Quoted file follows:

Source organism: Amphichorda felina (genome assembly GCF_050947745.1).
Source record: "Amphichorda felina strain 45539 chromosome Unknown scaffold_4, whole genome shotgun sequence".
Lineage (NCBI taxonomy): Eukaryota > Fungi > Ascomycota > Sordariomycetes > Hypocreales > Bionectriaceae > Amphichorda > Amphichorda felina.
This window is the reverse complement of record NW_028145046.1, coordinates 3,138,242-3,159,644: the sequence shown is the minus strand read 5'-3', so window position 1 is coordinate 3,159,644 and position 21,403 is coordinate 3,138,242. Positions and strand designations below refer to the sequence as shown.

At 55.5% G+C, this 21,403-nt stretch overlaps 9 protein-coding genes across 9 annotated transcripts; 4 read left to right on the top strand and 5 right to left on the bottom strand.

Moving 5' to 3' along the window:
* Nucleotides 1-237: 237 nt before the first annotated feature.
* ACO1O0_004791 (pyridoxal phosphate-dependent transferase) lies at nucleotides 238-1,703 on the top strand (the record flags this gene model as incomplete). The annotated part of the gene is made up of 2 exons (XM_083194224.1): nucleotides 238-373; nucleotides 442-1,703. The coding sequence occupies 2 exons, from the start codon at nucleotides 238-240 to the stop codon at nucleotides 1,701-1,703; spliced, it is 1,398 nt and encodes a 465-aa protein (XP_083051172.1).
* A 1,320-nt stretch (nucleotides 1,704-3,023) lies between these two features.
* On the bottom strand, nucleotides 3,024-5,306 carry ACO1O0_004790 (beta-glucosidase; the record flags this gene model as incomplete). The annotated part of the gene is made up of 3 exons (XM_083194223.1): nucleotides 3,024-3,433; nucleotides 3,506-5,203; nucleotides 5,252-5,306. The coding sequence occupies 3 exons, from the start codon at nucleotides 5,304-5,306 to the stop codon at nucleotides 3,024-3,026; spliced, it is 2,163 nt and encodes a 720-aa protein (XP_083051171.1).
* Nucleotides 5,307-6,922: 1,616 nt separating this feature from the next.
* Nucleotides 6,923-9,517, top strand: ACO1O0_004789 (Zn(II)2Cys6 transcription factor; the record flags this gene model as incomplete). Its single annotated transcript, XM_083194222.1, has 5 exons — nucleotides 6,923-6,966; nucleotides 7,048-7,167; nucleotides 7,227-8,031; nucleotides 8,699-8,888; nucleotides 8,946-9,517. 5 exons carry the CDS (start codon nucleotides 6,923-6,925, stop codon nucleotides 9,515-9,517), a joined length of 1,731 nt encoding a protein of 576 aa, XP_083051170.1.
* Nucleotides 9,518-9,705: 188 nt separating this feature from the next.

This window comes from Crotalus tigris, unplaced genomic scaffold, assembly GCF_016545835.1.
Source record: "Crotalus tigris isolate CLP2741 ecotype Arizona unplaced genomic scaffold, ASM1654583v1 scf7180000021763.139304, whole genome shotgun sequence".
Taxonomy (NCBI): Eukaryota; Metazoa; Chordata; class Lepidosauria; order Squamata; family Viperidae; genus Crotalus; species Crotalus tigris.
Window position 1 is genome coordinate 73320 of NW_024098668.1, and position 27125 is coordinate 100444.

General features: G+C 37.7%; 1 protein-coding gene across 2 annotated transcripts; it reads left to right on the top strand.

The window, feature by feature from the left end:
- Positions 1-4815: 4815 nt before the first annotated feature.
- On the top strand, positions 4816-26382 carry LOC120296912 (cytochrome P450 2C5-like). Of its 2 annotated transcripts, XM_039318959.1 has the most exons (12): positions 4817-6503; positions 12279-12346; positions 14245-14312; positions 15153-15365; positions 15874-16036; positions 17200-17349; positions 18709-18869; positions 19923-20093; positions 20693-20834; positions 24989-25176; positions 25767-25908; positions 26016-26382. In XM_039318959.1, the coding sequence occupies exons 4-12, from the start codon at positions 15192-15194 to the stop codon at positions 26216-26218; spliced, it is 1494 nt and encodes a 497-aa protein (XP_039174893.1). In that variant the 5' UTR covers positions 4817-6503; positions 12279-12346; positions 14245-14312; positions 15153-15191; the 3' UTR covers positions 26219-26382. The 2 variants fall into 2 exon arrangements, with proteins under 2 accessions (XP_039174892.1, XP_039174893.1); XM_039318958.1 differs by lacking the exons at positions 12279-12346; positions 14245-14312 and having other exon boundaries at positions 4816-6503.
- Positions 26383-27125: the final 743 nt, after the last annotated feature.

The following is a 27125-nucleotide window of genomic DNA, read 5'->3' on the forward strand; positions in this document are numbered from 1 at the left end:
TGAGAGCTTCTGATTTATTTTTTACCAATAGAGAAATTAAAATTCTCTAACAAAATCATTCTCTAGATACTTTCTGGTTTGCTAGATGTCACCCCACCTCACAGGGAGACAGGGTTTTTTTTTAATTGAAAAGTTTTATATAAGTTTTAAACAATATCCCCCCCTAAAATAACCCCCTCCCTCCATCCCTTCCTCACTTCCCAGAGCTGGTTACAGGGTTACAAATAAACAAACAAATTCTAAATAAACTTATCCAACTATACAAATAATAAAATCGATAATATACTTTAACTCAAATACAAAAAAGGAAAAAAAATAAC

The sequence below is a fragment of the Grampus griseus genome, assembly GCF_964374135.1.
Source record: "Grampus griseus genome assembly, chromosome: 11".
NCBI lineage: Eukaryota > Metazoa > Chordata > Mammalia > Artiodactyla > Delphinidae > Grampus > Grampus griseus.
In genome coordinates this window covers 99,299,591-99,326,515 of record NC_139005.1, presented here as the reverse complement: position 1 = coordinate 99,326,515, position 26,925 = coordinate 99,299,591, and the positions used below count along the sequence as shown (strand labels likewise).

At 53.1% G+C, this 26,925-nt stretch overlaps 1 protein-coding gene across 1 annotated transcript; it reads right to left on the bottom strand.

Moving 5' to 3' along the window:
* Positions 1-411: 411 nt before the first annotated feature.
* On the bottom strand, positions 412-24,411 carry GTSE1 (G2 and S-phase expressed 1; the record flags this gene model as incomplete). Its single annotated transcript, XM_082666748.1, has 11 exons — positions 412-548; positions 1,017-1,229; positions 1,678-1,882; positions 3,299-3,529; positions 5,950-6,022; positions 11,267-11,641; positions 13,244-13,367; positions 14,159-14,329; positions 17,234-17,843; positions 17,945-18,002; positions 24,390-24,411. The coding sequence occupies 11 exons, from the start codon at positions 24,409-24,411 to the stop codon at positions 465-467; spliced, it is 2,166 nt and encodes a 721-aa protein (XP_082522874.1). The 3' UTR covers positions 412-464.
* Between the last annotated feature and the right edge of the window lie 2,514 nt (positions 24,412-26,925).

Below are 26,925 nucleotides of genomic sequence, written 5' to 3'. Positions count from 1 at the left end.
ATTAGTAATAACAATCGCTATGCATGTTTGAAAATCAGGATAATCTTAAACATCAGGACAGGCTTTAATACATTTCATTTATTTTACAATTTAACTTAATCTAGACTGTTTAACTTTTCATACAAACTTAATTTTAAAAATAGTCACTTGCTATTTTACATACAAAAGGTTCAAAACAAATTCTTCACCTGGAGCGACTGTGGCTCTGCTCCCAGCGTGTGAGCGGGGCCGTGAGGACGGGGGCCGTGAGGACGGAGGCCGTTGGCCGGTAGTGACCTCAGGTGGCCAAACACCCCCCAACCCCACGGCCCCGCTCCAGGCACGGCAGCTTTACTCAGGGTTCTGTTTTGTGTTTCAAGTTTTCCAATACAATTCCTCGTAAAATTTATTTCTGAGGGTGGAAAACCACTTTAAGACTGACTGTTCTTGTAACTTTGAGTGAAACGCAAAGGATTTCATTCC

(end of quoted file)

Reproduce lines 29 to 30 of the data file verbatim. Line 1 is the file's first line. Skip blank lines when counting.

At 53.1% G+C, this 26,925-nt stretch overlaps 1 protein-coding gene across 1 annotated transcript; it reads right to left on the bottom strand.

Moving 5' to 3' along the window: